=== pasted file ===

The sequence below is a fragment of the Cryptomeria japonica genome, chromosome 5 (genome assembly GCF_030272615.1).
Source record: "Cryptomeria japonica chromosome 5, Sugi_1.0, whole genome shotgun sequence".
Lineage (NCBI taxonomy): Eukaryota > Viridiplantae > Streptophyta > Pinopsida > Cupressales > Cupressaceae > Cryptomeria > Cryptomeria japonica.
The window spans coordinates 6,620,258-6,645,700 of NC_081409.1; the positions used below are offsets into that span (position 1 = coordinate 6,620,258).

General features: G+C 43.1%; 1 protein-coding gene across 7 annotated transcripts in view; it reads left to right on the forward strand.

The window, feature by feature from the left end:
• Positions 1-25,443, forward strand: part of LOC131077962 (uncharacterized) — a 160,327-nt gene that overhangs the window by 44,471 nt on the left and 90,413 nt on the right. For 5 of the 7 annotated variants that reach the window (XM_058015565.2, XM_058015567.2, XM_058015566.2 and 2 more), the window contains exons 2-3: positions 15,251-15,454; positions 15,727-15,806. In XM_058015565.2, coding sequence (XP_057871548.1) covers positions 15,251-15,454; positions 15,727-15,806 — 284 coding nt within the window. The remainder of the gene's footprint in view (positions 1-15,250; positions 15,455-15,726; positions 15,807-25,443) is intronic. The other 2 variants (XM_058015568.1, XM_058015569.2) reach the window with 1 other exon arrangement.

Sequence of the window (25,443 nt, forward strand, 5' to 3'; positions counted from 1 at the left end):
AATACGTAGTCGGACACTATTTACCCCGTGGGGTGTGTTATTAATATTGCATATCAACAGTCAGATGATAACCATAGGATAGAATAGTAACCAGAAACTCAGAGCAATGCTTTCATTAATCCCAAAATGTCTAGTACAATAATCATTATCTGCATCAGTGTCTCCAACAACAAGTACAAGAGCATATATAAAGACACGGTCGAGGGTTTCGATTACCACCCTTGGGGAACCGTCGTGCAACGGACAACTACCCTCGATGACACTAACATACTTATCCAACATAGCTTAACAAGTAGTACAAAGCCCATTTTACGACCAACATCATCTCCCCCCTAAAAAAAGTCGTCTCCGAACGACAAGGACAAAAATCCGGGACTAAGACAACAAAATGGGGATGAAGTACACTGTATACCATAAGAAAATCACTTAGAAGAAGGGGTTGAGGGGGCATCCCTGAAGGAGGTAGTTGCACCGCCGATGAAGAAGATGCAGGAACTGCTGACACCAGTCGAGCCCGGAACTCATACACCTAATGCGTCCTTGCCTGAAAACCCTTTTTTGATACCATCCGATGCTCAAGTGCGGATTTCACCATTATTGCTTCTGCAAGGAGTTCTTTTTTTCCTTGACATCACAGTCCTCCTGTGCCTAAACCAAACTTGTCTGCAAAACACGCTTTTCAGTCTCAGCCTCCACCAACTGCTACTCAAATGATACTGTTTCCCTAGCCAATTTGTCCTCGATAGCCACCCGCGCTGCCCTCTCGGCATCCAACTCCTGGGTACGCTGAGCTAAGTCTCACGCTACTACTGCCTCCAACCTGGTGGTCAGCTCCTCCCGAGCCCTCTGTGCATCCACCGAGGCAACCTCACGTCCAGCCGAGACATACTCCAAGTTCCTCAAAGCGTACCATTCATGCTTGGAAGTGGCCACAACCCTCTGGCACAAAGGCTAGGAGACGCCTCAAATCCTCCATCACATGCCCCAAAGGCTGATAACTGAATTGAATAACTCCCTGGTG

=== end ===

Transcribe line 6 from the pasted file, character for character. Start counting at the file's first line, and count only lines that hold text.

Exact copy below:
The window, feature by feature from the left end: